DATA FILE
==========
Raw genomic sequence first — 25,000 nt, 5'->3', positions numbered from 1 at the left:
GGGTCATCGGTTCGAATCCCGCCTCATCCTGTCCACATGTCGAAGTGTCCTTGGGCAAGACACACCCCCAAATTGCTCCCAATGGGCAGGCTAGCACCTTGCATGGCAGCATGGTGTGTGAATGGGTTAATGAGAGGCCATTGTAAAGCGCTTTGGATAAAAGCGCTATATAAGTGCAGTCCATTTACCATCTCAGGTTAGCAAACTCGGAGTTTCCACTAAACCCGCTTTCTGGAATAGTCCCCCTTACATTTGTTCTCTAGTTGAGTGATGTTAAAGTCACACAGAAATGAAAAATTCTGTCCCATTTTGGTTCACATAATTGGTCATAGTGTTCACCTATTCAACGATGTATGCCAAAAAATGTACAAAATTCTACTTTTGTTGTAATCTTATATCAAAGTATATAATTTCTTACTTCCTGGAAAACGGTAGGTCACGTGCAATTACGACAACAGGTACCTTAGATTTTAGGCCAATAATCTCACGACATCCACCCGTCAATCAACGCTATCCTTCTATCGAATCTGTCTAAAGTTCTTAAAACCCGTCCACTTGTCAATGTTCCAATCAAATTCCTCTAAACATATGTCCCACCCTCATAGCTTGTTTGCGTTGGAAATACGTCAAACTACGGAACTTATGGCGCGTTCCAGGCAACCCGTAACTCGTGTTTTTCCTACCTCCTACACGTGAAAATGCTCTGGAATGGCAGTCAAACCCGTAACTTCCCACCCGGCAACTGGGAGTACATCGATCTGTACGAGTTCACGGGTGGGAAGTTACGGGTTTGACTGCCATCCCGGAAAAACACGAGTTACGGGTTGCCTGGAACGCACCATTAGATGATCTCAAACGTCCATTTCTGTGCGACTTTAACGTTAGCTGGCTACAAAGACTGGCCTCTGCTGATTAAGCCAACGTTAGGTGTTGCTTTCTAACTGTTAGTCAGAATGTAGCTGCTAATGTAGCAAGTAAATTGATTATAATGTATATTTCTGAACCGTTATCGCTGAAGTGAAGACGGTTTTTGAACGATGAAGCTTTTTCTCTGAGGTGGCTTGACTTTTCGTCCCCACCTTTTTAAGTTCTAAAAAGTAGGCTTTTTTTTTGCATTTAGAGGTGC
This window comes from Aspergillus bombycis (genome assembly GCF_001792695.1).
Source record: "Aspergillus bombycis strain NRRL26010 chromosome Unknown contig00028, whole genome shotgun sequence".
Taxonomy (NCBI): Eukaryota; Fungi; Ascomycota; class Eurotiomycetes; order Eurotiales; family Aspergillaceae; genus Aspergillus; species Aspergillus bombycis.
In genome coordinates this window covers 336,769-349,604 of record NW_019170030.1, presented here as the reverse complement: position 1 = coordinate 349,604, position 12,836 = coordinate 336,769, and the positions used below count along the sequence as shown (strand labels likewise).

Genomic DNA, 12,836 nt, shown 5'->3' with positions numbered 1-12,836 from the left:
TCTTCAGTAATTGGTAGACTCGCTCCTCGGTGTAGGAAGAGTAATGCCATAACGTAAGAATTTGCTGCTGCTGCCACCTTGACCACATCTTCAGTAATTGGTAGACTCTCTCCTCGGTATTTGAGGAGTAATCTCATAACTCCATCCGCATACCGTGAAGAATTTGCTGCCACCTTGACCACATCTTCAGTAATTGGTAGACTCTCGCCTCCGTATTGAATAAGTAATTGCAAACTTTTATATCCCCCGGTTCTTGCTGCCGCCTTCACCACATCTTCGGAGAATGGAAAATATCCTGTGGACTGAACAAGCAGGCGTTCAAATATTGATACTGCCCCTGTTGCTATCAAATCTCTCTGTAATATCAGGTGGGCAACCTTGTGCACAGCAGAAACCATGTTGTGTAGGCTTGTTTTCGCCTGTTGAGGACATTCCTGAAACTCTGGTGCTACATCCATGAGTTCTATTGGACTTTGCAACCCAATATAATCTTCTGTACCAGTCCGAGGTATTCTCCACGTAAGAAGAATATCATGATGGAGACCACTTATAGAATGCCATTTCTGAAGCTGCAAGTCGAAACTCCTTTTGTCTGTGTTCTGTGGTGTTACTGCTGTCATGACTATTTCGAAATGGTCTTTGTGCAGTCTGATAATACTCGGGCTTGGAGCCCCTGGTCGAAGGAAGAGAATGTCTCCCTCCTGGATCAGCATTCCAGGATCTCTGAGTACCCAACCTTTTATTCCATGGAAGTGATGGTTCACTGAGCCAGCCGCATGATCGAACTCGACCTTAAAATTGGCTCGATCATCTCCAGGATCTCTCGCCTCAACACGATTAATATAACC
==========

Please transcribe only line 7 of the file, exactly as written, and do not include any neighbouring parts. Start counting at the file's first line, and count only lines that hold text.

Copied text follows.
Genomic DNA, 12,836 nt, shown 5'->3' with positions numbered 1-12,836 from the left: